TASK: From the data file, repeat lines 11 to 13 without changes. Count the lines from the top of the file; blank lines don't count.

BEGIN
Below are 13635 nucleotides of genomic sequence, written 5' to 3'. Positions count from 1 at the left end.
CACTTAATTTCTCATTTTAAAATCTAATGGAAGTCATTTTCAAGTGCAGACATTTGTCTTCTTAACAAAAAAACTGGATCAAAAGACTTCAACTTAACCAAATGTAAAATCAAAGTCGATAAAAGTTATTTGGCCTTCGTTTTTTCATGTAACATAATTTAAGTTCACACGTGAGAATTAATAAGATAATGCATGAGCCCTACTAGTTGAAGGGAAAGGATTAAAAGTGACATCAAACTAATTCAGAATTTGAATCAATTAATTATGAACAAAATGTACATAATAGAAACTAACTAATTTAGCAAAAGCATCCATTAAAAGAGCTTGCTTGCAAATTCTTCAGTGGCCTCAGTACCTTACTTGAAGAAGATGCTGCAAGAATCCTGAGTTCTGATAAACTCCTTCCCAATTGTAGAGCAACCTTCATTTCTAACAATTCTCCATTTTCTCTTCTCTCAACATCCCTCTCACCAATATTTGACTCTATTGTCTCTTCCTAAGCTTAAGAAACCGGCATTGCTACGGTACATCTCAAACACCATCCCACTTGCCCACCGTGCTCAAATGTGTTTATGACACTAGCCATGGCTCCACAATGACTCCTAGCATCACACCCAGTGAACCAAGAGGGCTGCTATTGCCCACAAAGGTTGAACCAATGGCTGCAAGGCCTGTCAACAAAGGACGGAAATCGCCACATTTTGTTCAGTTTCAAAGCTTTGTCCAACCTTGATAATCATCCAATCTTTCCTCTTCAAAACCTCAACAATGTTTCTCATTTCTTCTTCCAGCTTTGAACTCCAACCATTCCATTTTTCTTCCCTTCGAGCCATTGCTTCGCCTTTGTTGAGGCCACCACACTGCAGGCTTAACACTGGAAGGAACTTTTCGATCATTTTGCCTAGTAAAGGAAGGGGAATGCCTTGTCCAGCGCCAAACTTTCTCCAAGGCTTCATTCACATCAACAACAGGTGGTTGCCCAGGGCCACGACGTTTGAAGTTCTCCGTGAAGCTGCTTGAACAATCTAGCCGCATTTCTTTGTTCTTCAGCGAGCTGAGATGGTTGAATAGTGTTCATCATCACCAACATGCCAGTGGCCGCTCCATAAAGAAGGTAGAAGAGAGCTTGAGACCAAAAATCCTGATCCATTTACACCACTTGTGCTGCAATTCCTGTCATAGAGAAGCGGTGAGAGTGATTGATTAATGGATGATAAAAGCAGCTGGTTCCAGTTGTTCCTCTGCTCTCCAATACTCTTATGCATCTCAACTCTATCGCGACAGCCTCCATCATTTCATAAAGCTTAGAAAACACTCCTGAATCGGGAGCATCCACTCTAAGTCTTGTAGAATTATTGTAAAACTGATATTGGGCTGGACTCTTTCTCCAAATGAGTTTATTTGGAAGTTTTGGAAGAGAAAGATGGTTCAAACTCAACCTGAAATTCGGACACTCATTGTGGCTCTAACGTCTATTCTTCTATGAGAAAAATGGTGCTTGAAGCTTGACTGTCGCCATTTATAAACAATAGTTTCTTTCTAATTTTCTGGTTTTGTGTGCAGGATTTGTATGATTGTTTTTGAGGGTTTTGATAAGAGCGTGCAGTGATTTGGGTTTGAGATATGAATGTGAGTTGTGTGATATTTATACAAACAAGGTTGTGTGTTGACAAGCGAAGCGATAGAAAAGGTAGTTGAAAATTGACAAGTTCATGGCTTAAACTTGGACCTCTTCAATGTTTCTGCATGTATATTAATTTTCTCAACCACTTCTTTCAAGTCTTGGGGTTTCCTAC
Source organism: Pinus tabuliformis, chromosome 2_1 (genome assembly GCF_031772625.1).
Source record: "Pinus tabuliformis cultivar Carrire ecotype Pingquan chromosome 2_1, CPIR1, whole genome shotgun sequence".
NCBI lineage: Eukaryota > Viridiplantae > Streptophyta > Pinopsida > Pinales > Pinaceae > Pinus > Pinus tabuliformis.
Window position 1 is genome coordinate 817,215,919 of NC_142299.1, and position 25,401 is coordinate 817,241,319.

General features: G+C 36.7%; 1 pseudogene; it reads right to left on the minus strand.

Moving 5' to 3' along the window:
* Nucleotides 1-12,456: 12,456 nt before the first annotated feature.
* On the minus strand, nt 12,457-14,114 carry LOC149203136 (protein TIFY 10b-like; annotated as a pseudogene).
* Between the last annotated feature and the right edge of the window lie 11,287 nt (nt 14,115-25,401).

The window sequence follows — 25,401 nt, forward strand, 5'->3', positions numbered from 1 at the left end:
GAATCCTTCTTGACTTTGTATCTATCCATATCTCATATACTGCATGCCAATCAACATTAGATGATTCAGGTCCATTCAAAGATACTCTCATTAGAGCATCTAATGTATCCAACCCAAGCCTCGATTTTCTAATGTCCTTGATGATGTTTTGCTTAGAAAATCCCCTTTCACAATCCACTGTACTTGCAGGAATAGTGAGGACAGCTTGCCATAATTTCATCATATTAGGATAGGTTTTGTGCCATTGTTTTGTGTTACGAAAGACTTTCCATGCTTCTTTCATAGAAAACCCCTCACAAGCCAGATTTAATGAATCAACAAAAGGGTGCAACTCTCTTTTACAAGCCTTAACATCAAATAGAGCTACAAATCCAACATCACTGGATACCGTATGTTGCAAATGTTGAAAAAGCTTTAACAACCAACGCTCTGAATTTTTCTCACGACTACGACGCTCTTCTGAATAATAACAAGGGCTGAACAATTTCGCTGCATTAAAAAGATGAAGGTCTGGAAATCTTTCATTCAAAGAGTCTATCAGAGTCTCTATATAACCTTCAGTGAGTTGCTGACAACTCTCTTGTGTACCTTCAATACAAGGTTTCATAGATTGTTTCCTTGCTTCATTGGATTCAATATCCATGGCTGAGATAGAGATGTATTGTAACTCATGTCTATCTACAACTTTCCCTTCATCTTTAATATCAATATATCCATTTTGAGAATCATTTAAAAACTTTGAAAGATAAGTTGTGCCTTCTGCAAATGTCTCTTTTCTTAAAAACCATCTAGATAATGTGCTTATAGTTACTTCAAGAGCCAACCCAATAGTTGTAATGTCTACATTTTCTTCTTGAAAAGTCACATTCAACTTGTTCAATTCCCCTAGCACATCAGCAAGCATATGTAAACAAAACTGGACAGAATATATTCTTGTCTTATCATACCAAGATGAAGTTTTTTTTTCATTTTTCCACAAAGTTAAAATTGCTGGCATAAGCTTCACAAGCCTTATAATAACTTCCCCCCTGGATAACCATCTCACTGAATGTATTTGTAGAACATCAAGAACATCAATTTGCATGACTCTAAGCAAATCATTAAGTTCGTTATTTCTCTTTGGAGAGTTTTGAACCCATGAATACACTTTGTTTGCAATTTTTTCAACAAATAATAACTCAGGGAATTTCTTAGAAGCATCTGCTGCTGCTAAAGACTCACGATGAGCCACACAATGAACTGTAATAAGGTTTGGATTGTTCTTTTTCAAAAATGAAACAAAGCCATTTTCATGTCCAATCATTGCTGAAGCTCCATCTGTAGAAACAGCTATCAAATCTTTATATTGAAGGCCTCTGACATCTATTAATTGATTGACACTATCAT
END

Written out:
* Between the last annotated feature and the right edge of the window lie 11,287 nt (nt 14,115-25,401).

The window sequence follows — 25,401 nt, forward strand, 5'->3', positions numbered from 1 at the left end:
GAATCCTTCTTGACTTTGTATCTATCCATATCTCATATACTGCATGCCAATCAACATTAGATGATTCAGGTCCATTCAAAGATACTCTCATTAGAGCATCTAATGTATCCAACCCAAGCCTCGATTTTCTAATGTCCTTGATGATGTTTTGCTTAGAAAATCCCCTTTCACAATCCACTGTACTTGCAGGAATAGTGAGGACAGCTTGCCATAATTTCATCATATTAGGATAGGTTTTGTGCCATTGTTTTGTGTTACGAAAGACTTTCCATGCTTCTTTCATAGAAAACCCCTCACAAGCCAGATTTAATGAATCAACAAAAGGGTGCAACTCTCTTTTACAAGCCTTAACATCAAATAGAGCTACAAATCCAACATCACTGGATACCGTATGTTGCAAATGTTGAAAAAGCTTTAACAACCAACGCTCTGAATTTTTCTCACGACTACGACGCTCTTCTGAATAATAACAAGGGCTGAACAATTTCGCTGCATTAAAAAGATGAAGGTCTGGAAATCTTTCATTCAAAGAGTCTATCAGAGTCTCTATATAACCTTCAGTGAGTTGCTGACAACTCTCTTGTGTACCTTCAATACAAGGTTTCATAGATTGTTTCCTTGCTTCATTGGATTCAATATCCATGGCTGAGATAGAGATGTATTGTAACTCATGTCTATCTACAACTTTCCCTTCATCTTTAATATCAATATATCCATTTTGAGAATCATTTAAAAACTTTGAAAGATAAGTTGTGCCTTCTGCAAATGTCTCTTTTCTTAAAAACCATCTAGATAATGTGCTTATAGTTACTTCAAGAGCCAACCCAATAGTTGTAATGTCTACATTTTCTTCTTGAAAAGTCACATTCAACTTGTTCAATTCCCCTAGCACATCAGCAAGCATATGTAAACAAAACTGGACAGAATATATTCTTGTCTTATCATACCAAGATGAAGTTTTTTTTTCATTTTTCCACAAAGTTAAAATTGCTGGCATAAGCTTCACAAGCCTTATAATAACTTCCCCCCTGGATAACCATCTCACTGAATGTATTTGTAGAACATCAAGAACATCAATTTGCATGACTCTAAGCAAATCATTAAGTTCGTTATTTCTCTTTGGAGAGTTTTGAACCCATGAATACACTTTGTTTGCAATTTTTTCAACAAATAATAACTCAGGGAATTTCTTAGAAGCATCTGCTGCTGCTAAAGACTCACGATGAGCCACACAATGAACTGTAATAAGGTTTGGATTGTTCTTTTTCAAAAATGAAACAAAGCCATTTTCATGTCCAATCATTGCTGAAGCTCCATCTGTAGAAACAGCTATCAAATCTTTATATTGAAGGCCTCTGACATCTATTAATTGATTGACACTATCAT